There are also a few jobs to partake in, also known as side quests. When I found my first job all I could think of was Oblivion and all the cool dungeons that had nothing to do with the story but were incredibly fun. My very first job started about 3 minutes into the game, and was given to me by a sweet 80-year-old lady. It turns out she was looting dead bodies in a nearby field and her favorite set of underwear fell off. Um, really? My first job is to find the used underwear in a field of rotting corpses. I regret to say that I am not kidding. Plus, if you find them, ravens come and try to steal them from you, which provided a train of thought I will leave as an exercise for the student.
Everyone can be killed, even the guy who saves your game.
The music is very typical of the genre and while not outstanding, it also is not bad. The background noises can be distractingly loud however, especially insects. The voice acting is quite stereotypical and poorly done overall, especially the female characters - will the giggling ever stop?
So the game is small and fast and as such the achievements should be pretty easy, right? Well, if you are going to go through the game 21 times to get that particular achievement, then yes, all the others will pretty much fall into place. There are achievements for learning all the skills, playing on each difficulty level (these do not stack, by the way), killing people, collecting weapons, etc. Nothing overly original or difficult, but a couple of them are time consuming such as obtain 10,000 Samurai Points. But if you plan on going through the game 21 times, 10,000 points is quite attainable. Note that if you love the game and own an NTSC-J system, you can get 2000 achievement points in it by purchasing the Japanese version of the game.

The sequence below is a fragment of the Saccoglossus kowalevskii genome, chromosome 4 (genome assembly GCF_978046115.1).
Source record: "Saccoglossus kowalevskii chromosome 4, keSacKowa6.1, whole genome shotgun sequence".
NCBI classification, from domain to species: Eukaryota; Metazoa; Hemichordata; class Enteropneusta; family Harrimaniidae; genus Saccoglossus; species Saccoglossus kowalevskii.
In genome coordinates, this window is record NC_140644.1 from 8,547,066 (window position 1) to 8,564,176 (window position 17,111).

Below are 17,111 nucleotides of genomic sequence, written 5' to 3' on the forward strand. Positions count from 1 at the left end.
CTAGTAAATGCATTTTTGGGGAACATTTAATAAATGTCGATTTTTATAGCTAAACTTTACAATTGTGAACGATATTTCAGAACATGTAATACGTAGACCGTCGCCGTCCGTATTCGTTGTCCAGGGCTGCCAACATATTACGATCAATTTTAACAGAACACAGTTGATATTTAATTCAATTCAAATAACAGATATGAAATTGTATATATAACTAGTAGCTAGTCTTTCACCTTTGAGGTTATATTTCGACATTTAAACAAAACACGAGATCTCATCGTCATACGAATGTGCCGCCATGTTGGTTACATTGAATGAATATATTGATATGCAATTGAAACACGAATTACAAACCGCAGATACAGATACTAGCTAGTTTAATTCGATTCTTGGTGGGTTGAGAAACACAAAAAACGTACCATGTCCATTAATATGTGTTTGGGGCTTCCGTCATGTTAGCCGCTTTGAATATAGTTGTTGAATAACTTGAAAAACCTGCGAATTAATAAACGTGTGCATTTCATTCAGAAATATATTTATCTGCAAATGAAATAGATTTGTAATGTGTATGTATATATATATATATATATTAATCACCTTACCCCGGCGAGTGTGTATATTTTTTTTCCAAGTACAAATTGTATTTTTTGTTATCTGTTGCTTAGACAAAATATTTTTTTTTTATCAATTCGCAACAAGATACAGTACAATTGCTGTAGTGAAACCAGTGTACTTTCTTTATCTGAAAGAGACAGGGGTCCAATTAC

Overall, this is quite the forgettable game. Morrowind on the original Xbox had better graphics, and Two Worlds had a better story. The branching dialogue tree does redeem it somewhat, and if you are a fan of the series then it might be worth picking up at a discount somewhere. One advantage of the small maps and simplistic graphics is that not once did it break on me. I found no glitches, never fell out of the map, and the game never locked up. And perhaps that is the best way to end this review.
If you enjoy Samurai cinema, you will probably enjoy the soundtrack. If not, it takes two button clicks to get to the options screen where you can disable all of the sound you want.
For a game where almost everyone wears sandals, the developers probably should have taken an anatomy class. The only reason it isn't a zero is that the frame rate was fine. Horrible graphics.
The game is easy to play, a simple hack and slash control scheme mixed with a leveling system and dialogue tree. The camera is easily controlled, but I can't see anyone but the most hardcore being interested enough in the shallow story to replay this 21 times.
The menus are fairly straightforward, although not particularly appealing visually. Nothing is broken and thankfully the developers did not try to force a pointless multiplayer mode on gamers. Still, three hours to finish the game is embarrassing, and you will not be playing it twice.
Five play throughs will unlock around 700 points or so, with the other 300 trickling in as you complete the game another sixteen times. Perhaps the best achievements are Zero Kill and Zero Blunt Attack, which are somewhat challenging but still possible.
Appealing to a very select group of gamers, perhaps akin to the number of people who listen to both Italian opera and Euronymous. Everyone else should probably pass.